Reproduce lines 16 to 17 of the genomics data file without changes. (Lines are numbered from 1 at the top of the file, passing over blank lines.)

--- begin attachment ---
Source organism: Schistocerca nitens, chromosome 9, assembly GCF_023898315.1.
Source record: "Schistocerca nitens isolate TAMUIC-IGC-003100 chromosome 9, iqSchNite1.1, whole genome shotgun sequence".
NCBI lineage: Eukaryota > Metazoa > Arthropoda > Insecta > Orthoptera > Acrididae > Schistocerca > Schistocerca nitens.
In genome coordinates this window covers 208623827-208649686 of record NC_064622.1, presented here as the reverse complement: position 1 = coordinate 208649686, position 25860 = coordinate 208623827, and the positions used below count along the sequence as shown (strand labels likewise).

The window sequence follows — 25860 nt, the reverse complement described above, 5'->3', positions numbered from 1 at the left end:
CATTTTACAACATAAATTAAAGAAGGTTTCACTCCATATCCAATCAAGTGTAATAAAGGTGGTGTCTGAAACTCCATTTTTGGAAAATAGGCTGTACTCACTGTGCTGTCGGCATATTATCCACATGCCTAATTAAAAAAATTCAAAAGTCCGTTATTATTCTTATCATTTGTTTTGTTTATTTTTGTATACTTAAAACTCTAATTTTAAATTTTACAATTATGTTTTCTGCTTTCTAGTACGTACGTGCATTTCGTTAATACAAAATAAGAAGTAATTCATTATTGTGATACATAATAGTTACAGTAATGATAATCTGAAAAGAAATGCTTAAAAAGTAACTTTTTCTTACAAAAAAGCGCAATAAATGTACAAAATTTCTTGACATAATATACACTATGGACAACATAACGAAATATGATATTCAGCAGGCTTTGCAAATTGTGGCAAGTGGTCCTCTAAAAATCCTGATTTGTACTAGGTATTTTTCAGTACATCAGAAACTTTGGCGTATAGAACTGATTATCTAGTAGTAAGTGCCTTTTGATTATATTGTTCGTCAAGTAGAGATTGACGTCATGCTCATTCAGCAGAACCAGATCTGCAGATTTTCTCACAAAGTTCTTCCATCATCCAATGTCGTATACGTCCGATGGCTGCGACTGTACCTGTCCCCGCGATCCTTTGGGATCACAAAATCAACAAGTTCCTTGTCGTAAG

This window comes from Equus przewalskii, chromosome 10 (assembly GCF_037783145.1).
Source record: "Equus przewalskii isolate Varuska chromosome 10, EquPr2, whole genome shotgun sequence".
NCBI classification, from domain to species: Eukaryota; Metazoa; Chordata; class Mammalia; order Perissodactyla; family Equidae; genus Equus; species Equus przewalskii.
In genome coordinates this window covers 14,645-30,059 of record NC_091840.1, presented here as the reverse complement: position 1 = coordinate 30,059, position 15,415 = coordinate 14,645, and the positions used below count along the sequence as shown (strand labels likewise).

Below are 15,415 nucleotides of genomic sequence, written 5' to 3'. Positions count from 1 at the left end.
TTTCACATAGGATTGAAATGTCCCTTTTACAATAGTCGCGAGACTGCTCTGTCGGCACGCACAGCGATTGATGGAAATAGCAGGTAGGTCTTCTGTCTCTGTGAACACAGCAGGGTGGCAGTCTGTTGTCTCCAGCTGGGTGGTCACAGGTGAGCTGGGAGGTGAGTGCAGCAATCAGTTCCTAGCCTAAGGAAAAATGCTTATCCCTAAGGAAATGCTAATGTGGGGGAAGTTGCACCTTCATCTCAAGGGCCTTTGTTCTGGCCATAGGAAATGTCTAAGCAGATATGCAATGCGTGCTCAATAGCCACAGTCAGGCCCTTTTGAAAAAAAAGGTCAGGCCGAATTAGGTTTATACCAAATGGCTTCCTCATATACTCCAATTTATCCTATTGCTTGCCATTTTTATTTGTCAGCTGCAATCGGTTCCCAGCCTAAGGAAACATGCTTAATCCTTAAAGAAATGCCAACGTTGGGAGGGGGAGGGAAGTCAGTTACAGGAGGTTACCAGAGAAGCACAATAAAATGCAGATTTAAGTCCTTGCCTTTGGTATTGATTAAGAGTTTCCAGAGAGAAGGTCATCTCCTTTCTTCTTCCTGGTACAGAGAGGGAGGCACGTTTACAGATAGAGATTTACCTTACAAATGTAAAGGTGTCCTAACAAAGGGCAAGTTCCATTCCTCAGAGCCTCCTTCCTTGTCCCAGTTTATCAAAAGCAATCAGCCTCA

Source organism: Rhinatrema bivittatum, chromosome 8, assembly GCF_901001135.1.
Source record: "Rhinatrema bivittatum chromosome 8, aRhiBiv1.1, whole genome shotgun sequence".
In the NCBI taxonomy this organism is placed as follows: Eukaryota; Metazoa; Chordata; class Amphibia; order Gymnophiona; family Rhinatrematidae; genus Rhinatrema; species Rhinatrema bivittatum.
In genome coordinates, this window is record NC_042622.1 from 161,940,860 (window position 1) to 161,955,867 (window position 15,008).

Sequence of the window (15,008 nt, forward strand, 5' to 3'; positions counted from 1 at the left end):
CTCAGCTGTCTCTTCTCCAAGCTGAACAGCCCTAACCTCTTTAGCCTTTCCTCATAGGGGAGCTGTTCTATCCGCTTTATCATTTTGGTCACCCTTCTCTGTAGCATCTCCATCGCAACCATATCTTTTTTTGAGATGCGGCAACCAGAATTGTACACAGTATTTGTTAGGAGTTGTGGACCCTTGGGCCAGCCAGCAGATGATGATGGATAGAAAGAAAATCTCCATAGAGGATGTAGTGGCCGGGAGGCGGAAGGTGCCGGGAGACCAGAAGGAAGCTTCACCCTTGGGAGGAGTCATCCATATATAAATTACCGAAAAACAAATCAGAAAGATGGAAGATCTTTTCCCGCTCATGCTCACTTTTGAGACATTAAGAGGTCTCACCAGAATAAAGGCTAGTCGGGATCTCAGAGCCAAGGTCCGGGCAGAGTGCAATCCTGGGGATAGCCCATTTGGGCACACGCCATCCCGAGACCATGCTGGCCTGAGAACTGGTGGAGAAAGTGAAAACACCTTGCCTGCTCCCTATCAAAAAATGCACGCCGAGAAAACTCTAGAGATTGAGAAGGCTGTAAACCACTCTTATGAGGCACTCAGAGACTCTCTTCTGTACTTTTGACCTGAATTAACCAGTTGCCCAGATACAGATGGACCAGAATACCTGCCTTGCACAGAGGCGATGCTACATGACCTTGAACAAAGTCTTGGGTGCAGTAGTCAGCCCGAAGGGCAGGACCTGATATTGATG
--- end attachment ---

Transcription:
In genome coordinates, this window is record NC_042622.1 from 161,940,860 (window position 1) to 161,955,867 (window position 15,008).

Sequence of the window (15,008 nt, forward strand, 5' to 3'; positions counted from 1 at the left end):